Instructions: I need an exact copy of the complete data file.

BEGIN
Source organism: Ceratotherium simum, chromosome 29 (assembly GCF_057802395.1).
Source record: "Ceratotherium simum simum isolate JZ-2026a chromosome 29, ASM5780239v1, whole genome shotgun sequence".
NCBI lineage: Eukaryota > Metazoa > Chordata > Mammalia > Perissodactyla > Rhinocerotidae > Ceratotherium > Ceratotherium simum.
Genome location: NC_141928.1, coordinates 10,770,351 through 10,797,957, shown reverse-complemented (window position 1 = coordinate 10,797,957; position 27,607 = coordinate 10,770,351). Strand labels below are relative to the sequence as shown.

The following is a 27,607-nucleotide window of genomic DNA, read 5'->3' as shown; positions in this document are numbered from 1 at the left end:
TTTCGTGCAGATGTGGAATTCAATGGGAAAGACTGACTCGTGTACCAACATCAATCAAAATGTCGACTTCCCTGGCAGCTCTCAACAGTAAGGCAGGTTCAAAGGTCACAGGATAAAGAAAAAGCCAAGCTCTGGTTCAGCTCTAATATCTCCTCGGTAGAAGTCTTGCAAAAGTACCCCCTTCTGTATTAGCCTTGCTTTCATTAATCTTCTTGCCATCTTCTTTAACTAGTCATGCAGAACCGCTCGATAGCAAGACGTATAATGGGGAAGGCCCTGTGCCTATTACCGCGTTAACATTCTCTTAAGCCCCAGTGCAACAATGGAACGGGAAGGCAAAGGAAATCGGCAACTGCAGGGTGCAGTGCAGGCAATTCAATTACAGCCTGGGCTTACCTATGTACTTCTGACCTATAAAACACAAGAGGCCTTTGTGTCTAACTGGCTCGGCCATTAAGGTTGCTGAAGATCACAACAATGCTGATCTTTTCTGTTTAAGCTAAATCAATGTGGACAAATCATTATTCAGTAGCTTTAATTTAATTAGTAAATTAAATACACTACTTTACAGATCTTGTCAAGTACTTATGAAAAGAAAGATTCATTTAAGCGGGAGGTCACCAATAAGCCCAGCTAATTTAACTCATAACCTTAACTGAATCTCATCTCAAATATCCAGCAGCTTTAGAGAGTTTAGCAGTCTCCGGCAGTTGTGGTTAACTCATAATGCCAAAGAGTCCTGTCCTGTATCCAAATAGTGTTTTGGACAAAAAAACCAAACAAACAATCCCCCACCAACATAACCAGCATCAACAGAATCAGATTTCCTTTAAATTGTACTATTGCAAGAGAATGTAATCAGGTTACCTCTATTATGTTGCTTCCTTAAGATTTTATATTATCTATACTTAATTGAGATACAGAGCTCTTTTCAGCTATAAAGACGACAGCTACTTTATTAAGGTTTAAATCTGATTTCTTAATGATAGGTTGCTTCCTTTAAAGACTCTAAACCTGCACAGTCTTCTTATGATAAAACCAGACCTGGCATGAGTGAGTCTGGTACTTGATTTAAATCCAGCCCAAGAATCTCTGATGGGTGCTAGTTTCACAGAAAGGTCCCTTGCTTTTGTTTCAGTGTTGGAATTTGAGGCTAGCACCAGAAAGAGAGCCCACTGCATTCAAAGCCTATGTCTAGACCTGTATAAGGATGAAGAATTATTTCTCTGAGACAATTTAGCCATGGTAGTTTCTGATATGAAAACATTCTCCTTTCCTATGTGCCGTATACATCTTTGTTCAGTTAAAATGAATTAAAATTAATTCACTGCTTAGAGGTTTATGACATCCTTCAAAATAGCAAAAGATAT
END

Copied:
Source organism: Ceratotherium simum, chromosome 29 (assembly GCF_057802395.1).
Source record: "Ceratotherium simum simum isolate JZ-2026a chromosome 29, ASM5780239v1, whole genome shotgun sequence".
NCBI lineage: Eukaryota > Metazoa > Chordata > Mammalia > Perissodactyla > Rhinocerotidae > Ceratotherium > Ceratotherium simum.
Genome location: NC_141928.1, coordinates 10,770,351 through 10,797,957, shown reverse-complemented (window position 1 = coordinate 10,797,957; position 27,607 = coordinate 10,770,351). Strand labels below are relative to the sequence as shown.

The following is a 27,607-nucleotide window of genomic DNA, read 5'->3' as shown; positions in this document are numbered from 1 at the left end:
TTTCGTGCAGATGTGGAATTCAATGGGAAAGACTGACTCGTGTACCAACATCAATCAAAATGTCGACTTCCCTGGCAGCTCTCAACAGTAAGGCAGGTTCAAAGGTCACAGGATAAAGAAAAAGCCAAGCTCTGGTTCAGCTCTAATATCTCCTCGGTAGAAGTCTTGCAAAAGTACCCCCTTCTGTATTAGCCTTGCTTTCATTAATCTTCTTGCCATCTTCTTTAACTAGTCATGCAGAACCGCTCGATAGCAAGACGTATAATGGGGAAGGCCCTGTGCCTATTACCGCGTTAACATTCTCTTAAGCCCCAGTGCAACAATGGAACGGGAAGGCAAAGGAAATCGGCAACTGCAGGGTGCAGTGCAGGCAATTCAATTACAGCCTGGGCTTACCTATGTACTTCTGACCTATAAAACACAAGAGGCCTTTGTGTCTAACTGGCTCGGCCATTAAGGTTGCTGAAGATCACAACAATGCTGATCTTTTCTGTTTAAGCTAAATCAATGTGGACAAATCATTATTCAGTAGCTTTAATTTAATTAGTAAATTAAATACACTACTTTACAGATCTTGTCAAGTACTTATGAAAAGAAAGATTCATTTAAGCGGGAGGTCACCAATAAGCCCAGCTAATTTAACTCATAACCTTAACTGAATCTCATCTCAAATATCCAGCAGCTTTAGAGAGTTTAGCAGTCTCCGGCAGTTGTGGTTAACTCATAATGCCAAAGAGTCCTGTCCTGTATCCAAATAGTGTTTTGGACAAAAAAACCAAACAAACAATCCCCCACCAACATAACCAGCATCAACAGAATCAGATTTCCTTTAAATTGTACTATTGCAAGAGAATGTAATCAGGTTACCTCTATTATGTTGCTTCCTTAAGATTTTATATTATCTATACTTAATTGAGATACAGAGCTCTTTTCAGCTATAAAGACGACAGCTACTTTATTAAGGTTTAAATCTGATTTCTTAATGATAGGTTGCTTCCTTTAAAGACTCTAAACCTGCACAGTCTTCTTATGATAAAACCAGACCTGGCATGAGTGAGTCTGGTACTTGATTTAAATCCAGCCCAAGAATCTCTGATGGGTGCTAGTTTCACAGAAAGGTCCCTTGCTTTTGTTTCAGTGTTGGAATTTGAGGCTAGCACCAGAAAGAGAGCCCACTGCATTCAAAGCCTATGTCTAGACCTGTATAAGGATGAAGAATTATTTCTCTGAGACAATTTAGCCATGGTAGTTTCTGATATGAAAACATTCTCCTTTCCTATGTGCCGTATACATCTTTGTTCAGTTAAAATGAATTAAAATTAATTCACTGCTTAGAGGTTTATGACATCCTTCAAAATAGCAAAAGATAT